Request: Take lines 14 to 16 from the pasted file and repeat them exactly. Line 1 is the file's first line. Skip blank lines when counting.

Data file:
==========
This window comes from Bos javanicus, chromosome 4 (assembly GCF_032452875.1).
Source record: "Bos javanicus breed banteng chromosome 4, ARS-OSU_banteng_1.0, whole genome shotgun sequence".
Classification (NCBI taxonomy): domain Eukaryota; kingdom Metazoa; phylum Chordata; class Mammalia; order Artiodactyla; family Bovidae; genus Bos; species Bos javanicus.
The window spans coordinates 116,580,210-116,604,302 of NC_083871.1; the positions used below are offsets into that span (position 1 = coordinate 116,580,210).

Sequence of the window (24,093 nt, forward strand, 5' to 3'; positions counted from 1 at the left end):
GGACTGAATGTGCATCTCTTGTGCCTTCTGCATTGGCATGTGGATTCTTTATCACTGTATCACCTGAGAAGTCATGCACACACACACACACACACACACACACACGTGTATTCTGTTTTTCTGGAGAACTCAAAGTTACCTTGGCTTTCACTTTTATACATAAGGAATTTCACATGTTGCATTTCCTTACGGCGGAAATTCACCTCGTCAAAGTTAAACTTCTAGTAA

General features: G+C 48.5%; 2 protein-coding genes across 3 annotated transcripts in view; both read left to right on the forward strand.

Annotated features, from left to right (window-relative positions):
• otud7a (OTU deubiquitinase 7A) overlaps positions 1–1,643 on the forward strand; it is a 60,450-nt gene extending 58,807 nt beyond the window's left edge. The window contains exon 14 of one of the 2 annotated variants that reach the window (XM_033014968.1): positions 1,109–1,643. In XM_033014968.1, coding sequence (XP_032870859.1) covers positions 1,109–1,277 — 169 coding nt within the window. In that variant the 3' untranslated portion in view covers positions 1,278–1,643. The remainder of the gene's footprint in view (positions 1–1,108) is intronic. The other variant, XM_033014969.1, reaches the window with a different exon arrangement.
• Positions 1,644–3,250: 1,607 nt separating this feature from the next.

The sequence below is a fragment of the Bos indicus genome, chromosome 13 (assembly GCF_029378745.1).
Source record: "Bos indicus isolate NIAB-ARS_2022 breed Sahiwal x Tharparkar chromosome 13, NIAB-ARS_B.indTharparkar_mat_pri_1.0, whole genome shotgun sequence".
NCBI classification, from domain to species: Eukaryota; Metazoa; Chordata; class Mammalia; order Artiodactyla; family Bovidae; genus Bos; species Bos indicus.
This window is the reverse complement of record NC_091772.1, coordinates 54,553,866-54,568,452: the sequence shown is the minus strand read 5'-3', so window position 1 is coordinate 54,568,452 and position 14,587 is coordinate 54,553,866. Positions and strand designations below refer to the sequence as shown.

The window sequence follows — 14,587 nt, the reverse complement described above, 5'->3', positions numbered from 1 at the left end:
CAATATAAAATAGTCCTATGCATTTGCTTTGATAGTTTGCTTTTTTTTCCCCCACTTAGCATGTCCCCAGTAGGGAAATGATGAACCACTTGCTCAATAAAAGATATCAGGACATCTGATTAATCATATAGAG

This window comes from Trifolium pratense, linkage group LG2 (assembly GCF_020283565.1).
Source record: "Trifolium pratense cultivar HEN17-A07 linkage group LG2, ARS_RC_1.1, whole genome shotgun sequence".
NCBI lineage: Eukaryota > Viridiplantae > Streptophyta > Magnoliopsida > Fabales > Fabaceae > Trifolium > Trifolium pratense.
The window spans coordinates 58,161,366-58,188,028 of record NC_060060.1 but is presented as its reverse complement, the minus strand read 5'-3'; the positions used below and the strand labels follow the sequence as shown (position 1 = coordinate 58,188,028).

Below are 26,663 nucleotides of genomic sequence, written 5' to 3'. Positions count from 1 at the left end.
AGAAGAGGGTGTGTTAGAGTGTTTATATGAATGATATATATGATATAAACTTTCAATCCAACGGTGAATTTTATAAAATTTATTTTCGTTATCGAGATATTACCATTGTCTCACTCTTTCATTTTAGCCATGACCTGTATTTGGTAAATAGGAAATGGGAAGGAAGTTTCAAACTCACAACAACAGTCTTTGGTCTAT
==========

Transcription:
This window is the reverse complement of record NC_091772.1, coordinates 54,553,866-54,568,452: the sequence shown is the minus strand read 5'-3', so window position 1 is coordinate 54,568,452 and position 14,587 is coordinate 54,553,866. Positions and strand designations below refer to the sequence as shown.

The window sequence follows — 14,587 nt, the reverse complement described above, 5'->3', positions numbered from 1 at the left end:
CAATATAAAATAGTCCTATGCATTTGCTTTGATAGTTTGCTTTTTTTTCCCCCACTTAGCATGTCCCCAGTAGGGAAATGATGAACCACTTGCTCAATAAAAGATATCAGGACATCTGATTAATCATATAGAG